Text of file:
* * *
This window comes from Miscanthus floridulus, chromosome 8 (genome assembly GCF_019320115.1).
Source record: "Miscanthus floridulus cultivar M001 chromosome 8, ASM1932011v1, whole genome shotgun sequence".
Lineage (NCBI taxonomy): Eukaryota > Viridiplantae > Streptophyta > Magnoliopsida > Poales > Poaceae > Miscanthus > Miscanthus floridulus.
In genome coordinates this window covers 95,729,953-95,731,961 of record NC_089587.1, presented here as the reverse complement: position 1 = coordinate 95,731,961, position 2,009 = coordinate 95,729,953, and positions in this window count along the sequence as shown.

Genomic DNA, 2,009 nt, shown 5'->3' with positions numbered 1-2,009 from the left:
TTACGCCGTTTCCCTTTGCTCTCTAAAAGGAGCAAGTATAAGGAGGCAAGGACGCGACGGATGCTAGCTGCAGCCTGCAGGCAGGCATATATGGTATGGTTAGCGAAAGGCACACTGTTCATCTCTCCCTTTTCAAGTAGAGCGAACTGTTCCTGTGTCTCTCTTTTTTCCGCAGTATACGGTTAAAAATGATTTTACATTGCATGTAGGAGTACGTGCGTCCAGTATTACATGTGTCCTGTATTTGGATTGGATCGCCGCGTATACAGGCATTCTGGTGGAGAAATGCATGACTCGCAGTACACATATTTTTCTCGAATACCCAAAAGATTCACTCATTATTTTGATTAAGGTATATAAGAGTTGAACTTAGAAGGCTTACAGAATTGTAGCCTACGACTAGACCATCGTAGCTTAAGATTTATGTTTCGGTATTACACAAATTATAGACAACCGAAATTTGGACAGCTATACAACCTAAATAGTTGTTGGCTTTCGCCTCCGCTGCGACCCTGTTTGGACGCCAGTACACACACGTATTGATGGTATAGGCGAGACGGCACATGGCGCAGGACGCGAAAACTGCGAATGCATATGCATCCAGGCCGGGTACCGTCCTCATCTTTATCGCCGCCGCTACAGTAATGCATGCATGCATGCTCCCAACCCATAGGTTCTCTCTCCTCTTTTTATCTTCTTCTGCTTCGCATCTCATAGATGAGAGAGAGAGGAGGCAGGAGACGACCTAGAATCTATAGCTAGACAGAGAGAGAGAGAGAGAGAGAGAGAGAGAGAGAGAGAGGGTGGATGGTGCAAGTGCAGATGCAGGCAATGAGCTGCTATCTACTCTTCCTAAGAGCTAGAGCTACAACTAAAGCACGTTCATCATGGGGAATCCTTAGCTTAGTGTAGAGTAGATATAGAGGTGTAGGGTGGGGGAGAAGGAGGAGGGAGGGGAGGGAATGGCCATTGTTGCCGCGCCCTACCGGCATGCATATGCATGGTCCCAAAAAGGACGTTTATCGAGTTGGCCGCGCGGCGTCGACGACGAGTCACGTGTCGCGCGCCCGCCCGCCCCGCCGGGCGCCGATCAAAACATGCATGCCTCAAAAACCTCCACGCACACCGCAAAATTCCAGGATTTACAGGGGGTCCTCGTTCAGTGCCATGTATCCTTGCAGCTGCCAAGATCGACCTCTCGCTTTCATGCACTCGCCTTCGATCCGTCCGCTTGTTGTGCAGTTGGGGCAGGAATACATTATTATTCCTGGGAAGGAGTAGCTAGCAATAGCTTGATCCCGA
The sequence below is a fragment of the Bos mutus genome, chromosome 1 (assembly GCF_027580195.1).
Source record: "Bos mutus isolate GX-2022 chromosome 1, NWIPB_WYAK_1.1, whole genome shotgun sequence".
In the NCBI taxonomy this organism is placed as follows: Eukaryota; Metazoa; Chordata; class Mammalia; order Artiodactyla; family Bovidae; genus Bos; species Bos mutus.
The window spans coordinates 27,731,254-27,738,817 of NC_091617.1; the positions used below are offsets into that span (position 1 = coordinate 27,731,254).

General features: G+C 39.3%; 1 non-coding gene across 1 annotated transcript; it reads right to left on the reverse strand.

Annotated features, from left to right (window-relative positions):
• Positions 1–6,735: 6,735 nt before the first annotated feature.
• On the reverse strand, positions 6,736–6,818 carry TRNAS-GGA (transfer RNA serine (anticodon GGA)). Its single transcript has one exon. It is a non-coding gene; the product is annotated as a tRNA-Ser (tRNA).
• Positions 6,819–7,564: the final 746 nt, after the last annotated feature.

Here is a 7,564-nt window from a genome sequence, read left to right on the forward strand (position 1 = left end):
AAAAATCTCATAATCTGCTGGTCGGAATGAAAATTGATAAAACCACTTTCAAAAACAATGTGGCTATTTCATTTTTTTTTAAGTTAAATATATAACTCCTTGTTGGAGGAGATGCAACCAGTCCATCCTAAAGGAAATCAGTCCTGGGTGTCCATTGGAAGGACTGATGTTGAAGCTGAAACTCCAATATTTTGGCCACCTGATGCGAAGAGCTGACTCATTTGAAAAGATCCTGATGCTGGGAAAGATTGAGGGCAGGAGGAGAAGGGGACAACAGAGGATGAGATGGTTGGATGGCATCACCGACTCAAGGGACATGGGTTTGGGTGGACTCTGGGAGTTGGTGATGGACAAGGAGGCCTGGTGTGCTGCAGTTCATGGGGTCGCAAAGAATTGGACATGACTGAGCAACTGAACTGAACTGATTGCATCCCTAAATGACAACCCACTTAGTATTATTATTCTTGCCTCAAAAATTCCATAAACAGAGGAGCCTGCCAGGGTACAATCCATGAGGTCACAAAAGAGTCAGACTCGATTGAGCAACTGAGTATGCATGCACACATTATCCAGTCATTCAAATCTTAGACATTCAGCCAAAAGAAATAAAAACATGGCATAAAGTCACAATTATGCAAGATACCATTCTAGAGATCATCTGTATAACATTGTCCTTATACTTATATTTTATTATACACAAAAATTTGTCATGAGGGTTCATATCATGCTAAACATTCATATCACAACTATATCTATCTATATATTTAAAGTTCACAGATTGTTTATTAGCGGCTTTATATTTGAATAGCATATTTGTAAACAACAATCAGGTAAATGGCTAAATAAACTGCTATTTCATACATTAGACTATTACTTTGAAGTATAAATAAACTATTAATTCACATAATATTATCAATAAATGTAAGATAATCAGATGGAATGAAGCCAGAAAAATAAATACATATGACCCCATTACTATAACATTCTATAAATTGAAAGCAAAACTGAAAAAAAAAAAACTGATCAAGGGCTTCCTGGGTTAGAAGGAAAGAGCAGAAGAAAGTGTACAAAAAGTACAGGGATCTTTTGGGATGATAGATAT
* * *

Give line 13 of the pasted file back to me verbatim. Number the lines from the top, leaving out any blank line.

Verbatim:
• Positions 1–6,735: 6,735 nt before the first annotated feature.